The Nature of Consciousness

Piero Scaruffi

(Copyright © 2013 Piero Scaruffi | Legal restrictions )
Inquire about purchasing the book | Table of Contents | Annotated Bibliography | Class on Nature of Mind

These are excerpts and elaborations from my book "The Nature of Consciousness"

Sex And Death

Bacteria reproduce by replication and mutate by conjugation.  Mitosis ("the dance of chromosomes") is the  process by which eukaryotic cells reproduce: the DNA of the new being is a combination of the DNA of the two parents. In eukaryotes the DNA is not just a string: genes are organized in chromosomes (a minimum of two, humans have 46).

Prokaryotes are wildly different from bacteria. But how did this striking difference between bacteria and their descendants come to be?

Mitosis is truly responsible for the origin of species. Before mitosis, bacteria were freely exchanging genes: the concept of "species" as we know them today did not exist, as any bacterium could mutate into a novel "species" at any time. Bacteria do not have true species. 

On the other hand, multicellular beings cannot trade genes. Therefore they cannot mutate into anything else, and their offspring belongs to the same species (because both parents must be of the same species in order to interbreed) and such offspring inherits genes of the parents. Genes remain within the same family, the "species". Any multicellular being is a member of a species: it is an obvious fact, but a quite striking one.  It is one of nature's whims. At the beginning of life on Earth, a new bacterium could be just about any combination of available DNA. Later in evolution, a new individual had to be a member of a species.

It may not be a coincidence that death was invented with multicellular sexual beings. They age and die, whereas bacteria did not.

Why did sexless and immortal bacteria evolve into beings that have sex and die?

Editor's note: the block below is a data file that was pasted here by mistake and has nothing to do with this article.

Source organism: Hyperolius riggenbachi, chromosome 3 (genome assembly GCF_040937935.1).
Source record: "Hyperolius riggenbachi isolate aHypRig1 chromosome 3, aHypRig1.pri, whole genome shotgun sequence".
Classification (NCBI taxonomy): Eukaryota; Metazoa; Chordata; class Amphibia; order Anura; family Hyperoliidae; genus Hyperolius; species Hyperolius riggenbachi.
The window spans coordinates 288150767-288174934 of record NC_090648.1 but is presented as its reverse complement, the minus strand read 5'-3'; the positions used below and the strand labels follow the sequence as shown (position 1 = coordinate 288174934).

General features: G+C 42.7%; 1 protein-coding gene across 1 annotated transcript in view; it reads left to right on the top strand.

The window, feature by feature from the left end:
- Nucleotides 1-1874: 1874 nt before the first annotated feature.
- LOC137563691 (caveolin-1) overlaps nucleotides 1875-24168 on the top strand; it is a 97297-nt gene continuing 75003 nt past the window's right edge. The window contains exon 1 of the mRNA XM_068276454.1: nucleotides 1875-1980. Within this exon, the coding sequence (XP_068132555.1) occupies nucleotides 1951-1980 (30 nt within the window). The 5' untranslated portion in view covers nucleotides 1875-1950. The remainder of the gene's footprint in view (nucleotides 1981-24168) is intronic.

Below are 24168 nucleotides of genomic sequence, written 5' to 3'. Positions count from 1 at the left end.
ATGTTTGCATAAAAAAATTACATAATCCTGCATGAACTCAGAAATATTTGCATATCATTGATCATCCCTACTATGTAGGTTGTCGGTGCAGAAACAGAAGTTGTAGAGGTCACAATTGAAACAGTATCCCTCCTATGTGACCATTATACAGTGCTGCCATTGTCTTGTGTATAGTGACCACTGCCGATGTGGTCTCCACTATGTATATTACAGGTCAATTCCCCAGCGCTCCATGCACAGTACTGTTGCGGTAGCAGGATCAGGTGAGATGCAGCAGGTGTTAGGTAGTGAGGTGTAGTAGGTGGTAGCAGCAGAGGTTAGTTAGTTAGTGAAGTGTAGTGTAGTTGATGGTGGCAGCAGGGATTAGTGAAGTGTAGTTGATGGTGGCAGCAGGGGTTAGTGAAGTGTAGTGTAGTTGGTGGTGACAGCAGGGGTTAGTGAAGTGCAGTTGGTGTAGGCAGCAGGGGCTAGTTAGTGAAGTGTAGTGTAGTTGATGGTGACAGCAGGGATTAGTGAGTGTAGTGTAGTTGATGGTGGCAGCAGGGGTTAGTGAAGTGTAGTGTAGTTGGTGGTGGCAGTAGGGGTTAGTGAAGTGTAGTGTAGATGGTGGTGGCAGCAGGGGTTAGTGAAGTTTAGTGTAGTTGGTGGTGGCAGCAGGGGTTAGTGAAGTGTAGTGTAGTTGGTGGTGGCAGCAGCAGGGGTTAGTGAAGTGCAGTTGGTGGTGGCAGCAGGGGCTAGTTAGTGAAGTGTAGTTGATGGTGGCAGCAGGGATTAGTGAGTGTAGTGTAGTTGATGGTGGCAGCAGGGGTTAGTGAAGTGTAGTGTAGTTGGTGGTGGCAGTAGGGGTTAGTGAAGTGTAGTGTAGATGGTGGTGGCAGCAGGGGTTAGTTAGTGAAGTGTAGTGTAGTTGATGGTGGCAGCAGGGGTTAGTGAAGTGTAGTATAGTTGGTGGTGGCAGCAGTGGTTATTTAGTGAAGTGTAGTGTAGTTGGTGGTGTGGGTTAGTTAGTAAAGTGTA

Bacteria have only one sex, they can mutate (change their DNA), they can interbreed with any bacteria, they don't make children, and they never age or die.  Animals that evolved from them have two sexes, they cannot mutate (cannot change their DNA), they can only inbreed within their species, they make children and they age and die. (Last but not least, the DNA of animals is organized and inherited in units called chromosomes, a detail that may turn out to be crucial to explain all of the above discrepancies). 

Margulis argues that "death was the first sexually-transmitted disease".  Once animals started aging and dying (once death had been programmed into their DNA), their offspring inherited the same disease.

Margulis' hypothesis is that, once upon a time, "eating and mating were the same".  Cannibal unicellular beings may have merged into multicellular beings.  The evolutionary advantages of this behavior may have led to sexual beings. 

But the genders are exactly two, and each member of a gender has the same sexual organs. How did that happen?

Guy Murchie believes that death provides an evolutionary advantage: immortal beings that simply split would be immutable and easy prey to environmental changes. Death allows for regeneration of the race and for creation of new species. Death is a tool for change and progress. It is not a coincidence that the odds of immortality increases as creatures get more elementary.

Notwithstanding these cunning speculations, sexually-reproducing species are a bit of a mystery, and so is death, that came with sex.


Back to the beginning of the chapter "Altruism" | Back to the index of all chapters